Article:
While I was waiting in the reception area prior to my first set of meetings, I met a young man named Jeff who was there on his first day to start a new job. After signing in, he was met by someone from human resources who gave him his employee badge and laptop and took him to his full-day new employee orientation—the first stop in what he hoped would be a long and successful career. And maybe it will be. But I recall seeing him several times in the weeks that followed—passing by his workspace, or running into him in the break room, on the elevator, heading out to lunch, or sitting at the back of the room during an “all-hands” meeting. Each time I asked him how things were going, and each time he gave me the same answer: “Okay, I guess, but I don’t feel very connected here. Maybe it’s just something that will take a while.”

“Kind of strange,” I thought to myself. I had found him, in our brief conversations, to be friendly and interesting, if somewhat reserved. But he had apparently been left on his own to accomplish the work he’d been hired to do—work that he might be uniquely qualified for but that certainly did not get at the heart of who he was and his full potential to make a difference. And I started wondering a few months later if he and his company had missed the chance to connect in some meaningful way, and whether we allow too many of our colleagues to become strangers in our companies and organizations. Strangers because we choose to treat them that way. This may not happen in every workplace, but it does in many of them, and especially in larger organizations where it’s easier to get lost in the shuffle.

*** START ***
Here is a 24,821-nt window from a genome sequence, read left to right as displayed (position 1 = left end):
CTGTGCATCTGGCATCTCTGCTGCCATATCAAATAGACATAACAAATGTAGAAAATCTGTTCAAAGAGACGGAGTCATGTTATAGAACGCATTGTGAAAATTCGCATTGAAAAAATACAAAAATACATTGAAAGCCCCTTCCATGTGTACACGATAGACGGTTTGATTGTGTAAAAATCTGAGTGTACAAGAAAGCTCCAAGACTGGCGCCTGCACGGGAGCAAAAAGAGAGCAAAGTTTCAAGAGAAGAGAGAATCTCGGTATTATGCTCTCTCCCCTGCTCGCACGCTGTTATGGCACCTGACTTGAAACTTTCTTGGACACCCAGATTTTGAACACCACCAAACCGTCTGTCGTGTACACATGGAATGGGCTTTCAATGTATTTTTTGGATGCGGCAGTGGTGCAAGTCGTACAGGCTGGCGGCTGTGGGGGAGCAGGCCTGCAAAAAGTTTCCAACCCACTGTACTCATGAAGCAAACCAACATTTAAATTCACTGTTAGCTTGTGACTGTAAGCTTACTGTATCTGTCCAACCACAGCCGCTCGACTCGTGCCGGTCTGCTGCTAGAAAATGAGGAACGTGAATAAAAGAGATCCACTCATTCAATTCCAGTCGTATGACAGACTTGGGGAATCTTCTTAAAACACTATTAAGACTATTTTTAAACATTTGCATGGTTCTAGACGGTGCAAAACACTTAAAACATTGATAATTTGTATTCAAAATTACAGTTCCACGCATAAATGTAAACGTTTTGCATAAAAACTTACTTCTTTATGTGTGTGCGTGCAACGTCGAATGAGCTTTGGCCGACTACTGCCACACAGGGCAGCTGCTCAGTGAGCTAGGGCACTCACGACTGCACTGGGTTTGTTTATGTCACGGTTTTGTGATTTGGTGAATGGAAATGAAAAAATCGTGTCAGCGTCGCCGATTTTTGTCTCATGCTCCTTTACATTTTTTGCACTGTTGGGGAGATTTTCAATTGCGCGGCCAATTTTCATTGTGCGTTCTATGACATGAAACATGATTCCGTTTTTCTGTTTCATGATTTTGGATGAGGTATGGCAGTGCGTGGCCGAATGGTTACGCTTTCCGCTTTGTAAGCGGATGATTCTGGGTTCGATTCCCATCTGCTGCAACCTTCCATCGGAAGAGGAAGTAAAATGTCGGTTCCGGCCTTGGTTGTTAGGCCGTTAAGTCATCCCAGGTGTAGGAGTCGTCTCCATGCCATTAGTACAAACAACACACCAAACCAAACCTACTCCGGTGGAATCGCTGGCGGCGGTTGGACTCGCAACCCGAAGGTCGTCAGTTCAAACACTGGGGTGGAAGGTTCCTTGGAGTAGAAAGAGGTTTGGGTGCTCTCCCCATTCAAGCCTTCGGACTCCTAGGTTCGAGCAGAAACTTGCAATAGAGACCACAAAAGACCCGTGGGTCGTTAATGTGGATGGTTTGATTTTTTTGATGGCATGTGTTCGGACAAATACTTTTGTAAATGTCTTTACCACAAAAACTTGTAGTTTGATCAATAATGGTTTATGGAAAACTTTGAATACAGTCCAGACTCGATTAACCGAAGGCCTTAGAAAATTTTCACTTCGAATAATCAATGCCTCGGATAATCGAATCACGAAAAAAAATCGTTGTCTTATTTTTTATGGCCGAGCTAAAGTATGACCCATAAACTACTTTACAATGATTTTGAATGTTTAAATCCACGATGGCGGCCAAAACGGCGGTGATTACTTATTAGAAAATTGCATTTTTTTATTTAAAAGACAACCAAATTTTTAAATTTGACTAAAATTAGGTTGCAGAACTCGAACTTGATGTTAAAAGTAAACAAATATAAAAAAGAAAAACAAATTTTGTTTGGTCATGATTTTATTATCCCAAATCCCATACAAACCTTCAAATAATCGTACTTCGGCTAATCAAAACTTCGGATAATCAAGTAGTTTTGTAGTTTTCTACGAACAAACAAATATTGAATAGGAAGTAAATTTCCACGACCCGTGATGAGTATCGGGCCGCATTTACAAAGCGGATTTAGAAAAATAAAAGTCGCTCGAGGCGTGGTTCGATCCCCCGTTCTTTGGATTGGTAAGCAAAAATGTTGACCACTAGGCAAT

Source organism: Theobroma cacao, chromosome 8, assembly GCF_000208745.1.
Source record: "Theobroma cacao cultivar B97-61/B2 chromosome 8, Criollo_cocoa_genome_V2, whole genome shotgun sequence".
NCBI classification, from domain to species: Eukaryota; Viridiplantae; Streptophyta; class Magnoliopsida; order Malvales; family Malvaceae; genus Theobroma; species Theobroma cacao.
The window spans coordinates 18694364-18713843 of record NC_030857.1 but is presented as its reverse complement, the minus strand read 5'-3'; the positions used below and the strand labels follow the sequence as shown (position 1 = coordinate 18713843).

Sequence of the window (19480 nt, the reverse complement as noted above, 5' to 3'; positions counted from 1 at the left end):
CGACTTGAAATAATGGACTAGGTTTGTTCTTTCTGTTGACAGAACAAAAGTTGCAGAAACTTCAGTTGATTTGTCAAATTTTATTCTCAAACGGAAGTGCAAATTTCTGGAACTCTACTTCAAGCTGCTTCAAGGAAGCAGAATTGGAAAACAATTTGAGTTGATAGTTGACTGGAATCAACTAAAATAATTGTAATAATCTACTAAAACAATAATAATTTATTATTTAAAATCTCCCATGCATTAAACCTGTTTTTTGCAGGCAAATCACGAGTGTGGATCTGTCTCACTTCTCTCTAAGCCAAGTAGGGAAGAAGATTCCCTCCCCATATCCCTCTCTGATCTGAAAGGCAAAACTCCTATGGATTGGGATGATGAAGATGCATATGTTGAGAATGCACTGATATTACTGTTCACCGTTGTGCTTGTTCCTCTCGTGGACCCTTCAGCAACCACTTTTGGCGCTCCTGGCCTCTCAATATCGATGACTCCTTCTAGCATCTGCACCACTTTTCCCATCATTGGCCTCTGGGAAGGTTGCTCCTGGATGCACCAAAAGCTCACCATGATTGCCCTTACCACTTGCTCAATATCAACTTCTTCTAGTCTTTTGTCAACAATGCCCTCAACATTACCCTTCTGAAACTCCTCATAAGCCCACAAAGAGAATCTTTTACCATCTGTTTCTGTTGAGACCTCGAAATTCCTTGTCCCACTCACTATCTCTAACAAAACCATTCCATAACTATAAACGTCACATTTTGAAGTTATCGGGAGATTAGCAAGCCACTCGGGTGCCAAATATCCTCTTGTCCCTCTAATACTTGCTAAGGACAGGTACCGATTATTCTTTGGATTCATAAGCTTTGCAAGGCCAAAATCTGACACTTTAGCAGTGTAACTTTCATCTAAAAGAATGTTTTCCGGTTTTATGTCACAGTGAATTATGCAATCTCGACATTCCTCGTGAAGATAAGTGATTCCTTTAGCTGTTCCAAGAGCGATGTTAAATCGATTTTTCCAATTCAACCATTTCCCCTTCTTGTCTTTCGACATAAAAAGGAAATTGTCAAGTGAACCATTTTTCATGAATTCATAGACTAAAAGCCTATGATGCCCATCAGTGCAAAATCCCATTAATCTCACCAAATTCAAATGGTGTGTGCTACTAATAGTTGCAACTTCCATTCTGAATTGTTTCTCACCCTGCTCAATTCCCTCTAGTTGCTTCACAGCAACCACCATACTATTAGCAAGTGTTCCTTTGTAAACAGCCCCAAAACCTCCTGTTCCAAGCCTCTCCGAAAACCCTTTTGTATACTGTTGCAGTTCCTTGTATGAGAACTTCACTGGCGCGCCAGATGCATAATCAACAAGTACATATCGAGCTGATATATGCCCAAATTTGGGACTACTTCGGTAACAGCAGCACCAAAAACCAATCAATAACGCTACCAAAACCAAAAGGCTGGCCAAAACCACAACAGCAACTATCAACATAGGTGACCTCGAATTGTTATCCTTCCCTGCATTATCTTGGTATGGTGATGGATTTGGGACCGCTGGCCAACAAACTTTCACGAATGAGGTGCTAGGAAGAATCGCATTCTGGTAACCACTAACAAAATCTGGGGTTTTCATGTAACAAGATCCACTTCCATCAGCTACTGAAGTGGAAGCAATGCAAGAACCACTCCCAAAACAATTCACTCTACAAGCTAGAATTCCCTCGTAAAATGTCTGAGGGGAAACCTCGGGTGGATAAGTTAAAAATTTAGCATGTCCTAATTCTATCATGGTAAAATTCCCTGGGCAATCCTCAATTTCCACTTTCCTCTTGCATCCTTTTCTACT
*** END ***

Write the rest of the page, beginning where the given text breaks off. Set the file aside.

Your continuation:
I also thought about the reality that we don’t always find the time to let everyone know that they really matter. That we will never reach our full potential without them. That everyone’s job is just as vital to our success—no matter how long they’ve been here or what they do. And that everyone has a lot more to contribute to our success than simply going through all of the awesome stuff in their in-boxes.